July 12, 2022

By: Lynn Vaccaro, Great Bay National Estuarine Research Reserve

Flooding, erosion and other climate impacts are affecting NH’s coastal towns in different ways, and the strategies for increasing resilience will look different too. Despite these differences, there is a lot to be gained by sharing ideas across towns, visiting projects in progress, and looking for new partnerships. 

Recognizing this opportunity, CAW members from the Great Bay National Estuarine Research Reserve, Strafford Regional Planning Commission and NH Sea Grant teamed up to host a Resilient Shoreline Tour of three sites in Dover, Durham and Newmarket. Thirty-four people participated as speakers and attendees, including municipal staff, volunteer board members, environmental consultants, and state agency professionals.

At each site, we talked about the unique flooding risks at that location and then explored strategies for making our shorelines more resilient, including ideas for built and natural infrastructure and community engagement. Multiple issues contribute to coastal flooding, including rising sea levels, rising groundwater, and increasingly intense storms, and often these factors combine to create events like the infamous spring floods of 2006 and 2007. Urbanized shorelines are especially vulnerable because they have limited space that can be used to capture flood waters and buffer towns during big storms; however, Dover has found some creative solutions.

During the tour, public works and planning department staff members Gretchen Young and Steve Bird explained how Dover is implementing new stormwater management strategies around Henry Law Park and re-envisioning their downtown waterfront along the Cocheco River. After years of planning, the city is poised to extend their popular riverfront park and build a new multi-use development at the end of River Street. The new buildings will be elevated to reduce flood risks and the shoreline will include a number of nature-based stabilization techniques. (Draft plans are included here.)

Durham is also finding ways to restore natural processes along their waterfront. Town Engineer April Talon and Pete Walker from VHB explained plans for removing the Mill Pond Dam and actively restoring the Oyster River channel. Kim Arlen and Brianna Group from the Nature Conservancy introduced the Community Oyster Garden, which was initiated at Town Landing Park in 2021 as a way to involve the public in oyster restoration. Representatives from Newmarket, Portsmouth and Dover expressed interest in also hosting community oyster gardens.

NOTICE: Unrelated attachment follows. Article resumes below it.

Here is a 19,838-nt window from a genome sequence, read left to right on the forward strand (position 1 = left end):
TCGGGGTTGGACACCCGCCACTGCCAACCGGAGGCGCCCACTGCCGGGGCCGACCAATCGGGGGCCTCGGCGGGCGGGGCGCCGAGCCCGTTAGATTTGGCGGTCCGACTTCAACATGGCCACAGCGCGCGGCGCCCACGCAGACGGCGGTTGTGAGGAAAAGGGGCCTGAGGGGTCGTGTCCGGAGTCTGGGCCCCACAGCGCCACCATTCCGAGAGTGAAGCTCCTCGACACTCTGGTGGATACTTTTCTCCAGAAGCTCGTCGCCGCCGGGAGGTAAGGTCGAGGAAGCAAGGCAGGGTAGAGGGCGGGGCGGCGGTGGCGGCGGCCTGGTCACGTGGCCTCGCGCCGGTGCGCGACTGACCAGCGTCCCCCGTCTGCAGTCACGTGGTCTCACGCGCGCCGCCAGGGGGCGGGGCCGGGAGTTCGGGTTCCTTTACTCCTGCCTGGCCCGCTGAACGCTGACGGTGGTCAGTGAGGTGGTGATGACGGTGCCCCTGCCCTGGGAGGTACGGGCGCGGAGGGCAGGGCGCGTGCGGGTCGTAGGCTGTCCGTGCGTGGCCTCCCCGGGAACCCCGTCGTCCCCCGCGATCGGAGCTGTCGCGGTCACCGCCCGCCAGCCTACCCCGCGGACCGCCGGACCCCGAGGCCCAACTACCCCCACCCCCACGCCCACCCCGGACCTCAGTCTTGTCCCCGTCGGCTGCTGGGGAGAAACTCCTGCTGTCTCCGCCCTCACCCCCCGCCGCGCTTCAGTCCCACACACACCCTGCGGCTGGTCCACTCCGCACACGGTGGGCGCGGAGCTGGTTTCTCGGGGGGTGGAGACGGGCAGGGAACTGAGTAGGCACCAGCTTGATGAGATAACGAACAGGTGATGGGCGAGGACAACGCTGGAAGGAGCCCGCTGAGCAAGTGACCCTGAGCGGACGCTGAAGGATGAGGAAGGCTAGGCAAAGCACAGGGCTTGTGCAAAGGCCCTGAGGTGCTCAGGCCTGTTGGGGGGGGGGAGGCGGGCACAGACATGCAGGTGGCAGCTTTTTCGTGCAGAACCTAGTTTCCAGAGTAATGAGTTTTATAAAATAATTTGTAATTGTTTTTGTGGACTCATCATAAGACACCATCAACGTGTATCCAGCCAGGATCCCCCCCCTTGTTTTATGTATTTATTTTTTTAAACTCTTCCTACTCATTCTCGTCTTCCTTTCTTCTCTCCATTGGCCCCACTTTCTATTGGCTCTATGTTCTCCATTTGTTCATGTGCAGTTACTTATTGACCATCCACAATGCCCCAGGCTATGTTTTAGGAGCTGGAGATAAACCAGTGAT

Building support for resilience strategies requires that communities have some awareness of climate risks. During the tour, we also talked about creative strategies for engaging the public. For example, the Climate Remembrance project is a unique public art installation that was developed to raise awareness about climate change impacts in Durham.

Rising seas are also affecting the natural areas along our shorelines. While visiting the Lubberland Creek Preserve as part of the tour, Rachel Stevens from the Great Bay NERR explained that some salt marshes may not be able to keep up with sea level rise and will slowly convert to mudflats, which could leave some shorelines vulnerable to further erosion. Efforts are underway to help salt marshes adapt and migrate inland when possible. 

One strategy is to address barriers to natural tidal flows, for example, by enabling tidal waters to flow more easily under roads. Joanne Glode from the Nature Conservancy toured us around one shining example of a culvert improvement project. In 2019, the Lubberland Creek Culvert was expanded from a 3 x 4 foot pipe running under Bay Road to a 9 x 16 foot opening that allows for the free flow of river water, tidal water, wildlife and – over time – salt marsh plants. Before the upgrade, the undersized culvert caused the road (an important evacuation route for the town) to flood and inhibited passage of migratory fish like the American eel.

Not surprisingly, each of the communities we visited are implementing strategies customized for their landscape, but a few common themes emerged from the day. For example, collaborations across sectors and public support are essential, there are a variety of locally developed tools to guide decisions, and patience and many conversations are needed to refine plans in consultations with all the parties that fund and permit shoreline projects.

In preparation for the tour, we put together two resources that others might also find helpful.

Let us know if you have ideas for future work or events related to shoreline management, we are always looking for new ways to bring people together and spark learning.

Contact: Lynn Vaccaro, Coastal Training Program Coordinator, Great Bay National Estuarine Research Reserve, Lynn.E.Vaccaro@wildlife.nh.gov